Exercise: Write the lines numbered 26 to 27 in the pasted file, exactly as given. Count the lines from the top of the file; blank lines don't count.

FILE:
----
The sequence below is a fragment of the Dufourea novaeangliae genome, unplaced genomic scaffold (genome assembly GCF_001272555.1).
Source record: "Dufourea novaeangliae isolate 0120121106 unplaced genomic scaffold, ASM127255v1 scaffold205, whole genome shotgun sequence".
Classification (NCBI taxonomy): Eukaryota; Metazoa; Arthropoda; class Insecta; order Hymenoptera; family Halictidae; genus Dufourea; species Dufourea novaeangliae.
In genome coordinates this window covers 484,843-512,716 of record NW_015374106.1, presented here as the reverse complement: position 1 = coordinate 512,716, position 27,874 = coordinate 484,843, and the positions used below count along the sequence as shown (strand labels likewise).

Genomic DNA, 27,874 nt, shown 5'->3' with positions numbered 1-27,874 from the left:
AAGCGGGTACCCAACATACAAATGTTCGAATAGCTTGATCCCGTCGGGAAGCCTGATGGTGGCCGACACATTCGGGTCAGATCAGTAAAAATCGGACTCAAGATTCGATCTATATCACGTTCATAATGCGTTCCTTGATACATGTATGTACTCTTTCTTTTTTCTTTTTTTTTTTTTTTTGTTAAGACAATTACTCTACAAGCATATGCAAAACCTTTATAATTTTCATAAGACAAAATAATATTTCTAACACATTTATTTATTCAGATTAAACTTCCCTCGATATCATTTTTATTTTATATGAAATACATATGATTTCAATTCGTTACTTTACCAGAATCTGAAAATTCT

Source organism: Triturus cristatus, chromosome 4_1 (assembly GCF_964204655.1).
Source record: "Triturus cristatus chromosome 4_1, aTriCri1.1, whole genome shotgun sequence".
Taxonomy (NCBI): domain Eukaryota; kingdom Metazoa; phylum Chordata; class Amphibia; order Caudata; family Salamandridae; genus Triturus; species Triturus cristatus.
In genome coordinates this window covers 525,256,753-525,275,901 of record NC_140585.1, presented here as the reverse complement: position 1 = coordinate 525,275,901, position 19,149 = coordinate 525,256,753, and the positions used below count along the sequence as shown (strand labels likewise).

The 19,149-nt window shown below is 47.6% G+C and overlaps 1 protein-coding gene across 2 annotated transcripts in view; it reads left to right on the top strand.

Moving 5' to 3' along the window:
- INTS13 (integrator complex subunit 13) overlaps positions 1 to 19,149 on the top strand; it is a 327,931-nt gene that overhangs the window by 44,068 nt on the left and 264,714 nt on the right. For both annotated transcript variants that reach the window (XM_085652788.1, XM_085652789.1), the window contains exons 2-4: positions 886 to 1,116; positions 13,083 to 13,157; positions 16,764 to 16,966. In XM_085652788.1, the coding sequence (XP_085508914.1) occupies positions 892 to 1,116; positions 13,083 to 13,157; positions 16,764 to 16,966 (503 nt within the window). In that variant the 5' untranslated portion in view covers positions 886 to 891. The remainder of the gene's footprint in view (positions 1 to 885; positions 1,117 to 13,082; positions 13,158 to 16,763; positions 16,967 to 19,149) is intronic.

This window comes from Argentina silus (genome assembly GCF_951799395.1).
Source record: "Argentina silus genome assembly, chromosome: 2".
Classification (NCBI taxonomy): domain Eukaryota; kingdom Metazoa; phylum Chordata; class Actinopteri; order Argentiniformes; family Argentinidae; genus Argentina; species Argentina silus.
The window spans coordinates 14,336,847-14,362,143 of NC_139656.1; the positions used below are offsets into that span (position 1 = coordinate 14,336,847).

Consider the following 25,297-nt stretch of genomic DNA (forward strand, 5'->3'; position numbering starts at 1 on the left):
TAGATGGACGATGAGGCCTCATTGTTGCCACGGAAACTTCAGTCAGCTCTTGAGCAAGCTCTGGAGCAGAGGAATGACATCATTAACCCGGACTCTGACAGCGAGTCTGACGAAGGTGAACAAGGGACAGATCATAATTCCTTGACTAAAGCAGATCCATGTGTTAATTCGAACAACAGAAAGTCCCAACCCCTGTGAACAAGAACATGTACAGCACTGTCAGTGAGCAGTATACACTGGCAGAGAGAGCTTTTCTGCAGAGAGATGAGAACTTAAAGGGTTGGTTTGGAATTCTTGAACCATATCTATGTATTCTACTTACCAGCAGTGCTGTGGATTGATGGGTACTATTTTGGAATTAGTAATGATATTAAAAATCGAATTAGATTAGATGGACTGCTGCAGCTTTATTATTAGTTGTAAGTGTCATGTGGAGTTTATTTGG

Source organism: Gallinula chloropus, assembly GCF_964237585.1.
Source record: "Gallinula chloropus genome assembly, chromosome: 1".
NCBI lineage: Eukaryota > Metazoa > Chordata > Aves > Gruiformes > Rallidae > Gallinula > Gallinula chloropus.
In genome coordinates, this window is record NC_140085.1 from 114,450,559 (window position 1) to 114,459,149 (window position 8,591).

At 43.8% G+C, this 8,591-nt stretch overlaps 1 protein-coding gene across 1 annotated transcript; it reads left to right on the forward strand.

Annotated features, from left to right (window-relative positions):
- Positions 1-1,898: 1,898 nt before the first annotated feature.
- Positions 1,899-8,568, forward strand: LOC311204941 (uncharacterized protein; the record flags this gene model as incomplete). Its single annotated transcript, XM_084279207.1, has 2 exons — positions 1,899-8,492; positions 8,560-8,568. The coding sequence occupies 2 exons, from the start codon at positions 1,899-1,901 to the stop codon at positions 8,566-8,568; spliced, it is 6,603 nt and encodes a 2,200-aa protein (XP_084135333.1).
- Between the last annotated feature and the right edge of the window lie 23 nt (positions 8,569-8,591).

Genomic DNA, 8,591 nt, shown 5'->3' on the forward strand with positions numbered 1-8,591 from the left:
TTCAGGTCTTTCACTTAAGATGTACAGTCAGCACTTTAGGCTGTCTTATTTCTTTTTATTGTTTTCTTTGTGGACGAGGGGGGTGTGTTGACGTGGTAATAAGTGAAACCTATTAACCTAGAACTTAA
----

- Positions 1-1,898: 1,898 nt before the first annotated feature.
- Positions 1,899-8,568, forward strand: LOC311204941 (uncharacterized protein; the record flags this gene model as incomplete). Its single annotated transcript, XM_084279207.1, has 2 exons — positions 1,899-8,492; positions 8,560-8,568. The coding sequence occupies 2 exons, from the start codon at positions 1,899-1,901 to the stop codon at positions 8,566-8,568; spliced, it is 6,603 nt and encodes a 2,200-aa protein (XP_084135333.1).